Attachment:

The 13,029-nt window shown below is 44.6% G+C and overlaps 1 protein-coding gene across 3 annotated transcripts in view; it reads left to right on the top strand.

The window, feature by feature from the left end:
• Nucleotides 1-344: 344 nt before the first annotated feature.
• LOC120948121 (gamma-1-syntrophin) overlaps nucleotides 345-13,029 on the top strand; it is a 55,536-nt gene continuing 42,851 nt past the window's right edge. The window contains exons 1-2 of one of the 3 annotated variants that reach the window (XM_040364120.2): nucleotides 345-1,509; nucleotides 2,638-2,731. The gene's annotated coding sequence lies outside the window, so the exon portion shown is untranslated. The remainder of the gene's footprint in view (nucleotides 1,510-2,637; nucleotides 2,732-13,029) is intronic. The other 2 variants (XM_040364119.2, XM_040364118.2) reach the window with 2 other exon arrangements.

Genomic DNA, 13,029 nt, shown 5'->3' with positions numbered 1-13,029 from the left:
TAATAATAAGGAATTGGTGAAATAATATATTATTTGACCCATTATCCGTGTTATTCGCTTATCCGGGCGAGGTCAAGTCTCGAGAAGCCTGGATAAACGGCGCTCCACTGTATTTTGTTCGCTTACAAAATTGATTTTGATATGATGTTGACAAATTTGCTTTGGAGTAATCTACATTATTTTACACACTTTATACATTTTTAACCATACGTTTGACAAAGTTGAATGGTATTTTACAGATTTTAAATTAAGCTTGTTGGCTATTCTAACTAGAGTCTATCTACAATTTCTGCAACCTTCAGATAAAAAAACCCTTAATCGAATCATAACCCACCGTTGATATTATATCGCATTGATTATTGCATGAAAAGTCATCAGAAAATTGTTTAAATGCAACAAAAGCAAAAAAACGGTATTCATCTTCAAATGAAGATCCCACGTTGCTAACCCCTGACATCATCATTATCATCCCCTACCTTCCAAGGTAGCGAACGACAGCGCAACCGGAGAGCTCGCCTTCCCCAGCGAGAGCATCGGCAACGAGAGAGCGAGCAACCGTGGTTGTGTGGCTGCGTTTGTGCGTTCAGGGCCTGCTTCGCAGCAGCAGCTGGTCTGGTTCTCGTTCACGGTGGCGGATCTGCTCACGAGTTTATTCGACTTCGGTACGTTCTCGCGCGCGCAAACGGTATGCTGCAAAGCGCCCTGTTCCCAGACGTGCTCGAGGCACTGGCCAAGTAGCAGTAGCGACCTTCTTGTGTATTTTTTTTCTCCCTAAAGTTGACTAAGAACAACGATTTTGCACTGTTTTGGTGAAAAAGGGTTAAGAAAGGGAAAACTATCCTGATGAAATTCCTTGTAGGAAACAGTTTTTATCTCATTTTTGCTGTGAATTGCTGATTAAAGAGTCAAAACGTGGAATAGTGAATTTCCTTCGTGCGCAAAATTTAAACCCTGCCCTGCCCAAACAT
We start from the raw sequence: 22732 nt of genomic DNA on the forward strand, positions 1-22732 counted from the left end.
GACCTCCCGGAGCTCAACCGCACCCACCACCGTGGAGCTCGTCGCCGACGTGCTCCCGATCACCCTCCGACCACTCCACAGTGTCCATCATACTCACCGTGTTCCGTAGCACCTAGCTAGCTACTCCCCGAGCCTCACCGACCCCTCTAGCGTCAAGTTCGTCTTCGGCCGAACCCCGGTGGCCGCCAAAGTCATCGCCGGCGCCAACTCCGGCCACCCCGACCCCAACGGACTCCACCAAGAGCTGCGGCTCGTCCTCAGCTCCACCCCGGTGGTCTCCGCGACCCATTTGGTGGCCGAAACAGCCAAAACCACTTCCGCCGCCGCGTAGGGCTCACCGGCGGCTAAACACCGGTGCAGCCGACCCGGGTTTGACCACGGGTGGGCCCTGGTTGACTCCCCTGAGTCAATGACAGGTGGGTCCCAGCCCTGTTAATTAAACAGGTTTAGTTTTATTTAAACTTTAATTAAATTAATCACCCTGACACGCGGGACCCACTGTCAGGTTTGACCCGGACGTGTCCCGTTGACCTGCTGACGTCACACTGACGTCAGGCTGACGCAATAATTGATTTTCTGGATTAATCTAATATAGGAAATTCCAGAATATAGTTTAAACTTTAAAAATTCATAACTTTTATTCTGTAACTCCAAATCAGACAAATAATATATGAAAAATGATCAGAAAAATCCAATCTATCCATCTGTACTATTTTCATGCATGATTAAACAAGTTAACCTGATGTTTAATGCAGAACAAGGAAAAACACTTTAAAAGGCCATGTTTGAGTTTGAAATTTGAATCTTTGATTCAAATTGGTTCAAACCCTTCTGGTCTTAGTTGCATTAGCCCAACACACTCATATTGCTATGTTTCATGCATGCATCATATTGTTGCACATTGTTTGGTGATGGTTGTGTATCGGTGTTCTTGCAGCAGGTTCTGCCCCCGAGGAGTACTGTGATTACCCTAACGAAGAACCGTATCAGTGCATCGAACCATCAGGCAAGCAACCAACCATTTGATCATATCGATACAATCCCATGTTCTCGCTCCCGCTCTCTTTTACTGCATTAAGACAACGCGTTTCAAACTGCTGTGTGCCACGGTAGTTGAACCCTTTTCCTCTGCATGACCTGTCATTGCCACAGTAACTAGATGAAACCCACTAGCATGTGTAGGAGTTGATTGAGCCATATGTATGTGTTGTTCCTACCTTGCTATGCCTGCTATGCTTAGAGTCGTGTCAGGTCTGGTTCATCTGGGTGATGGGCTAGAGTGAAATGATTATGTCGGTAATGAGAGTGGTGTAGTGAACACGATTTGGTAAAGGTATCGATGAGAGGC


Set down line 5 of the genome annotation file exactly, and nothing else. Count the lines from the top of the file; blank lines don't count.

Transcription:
Genomic DNA, 13,029 nt, shown 5'->3' with positions numbered 1-13,029 from the left: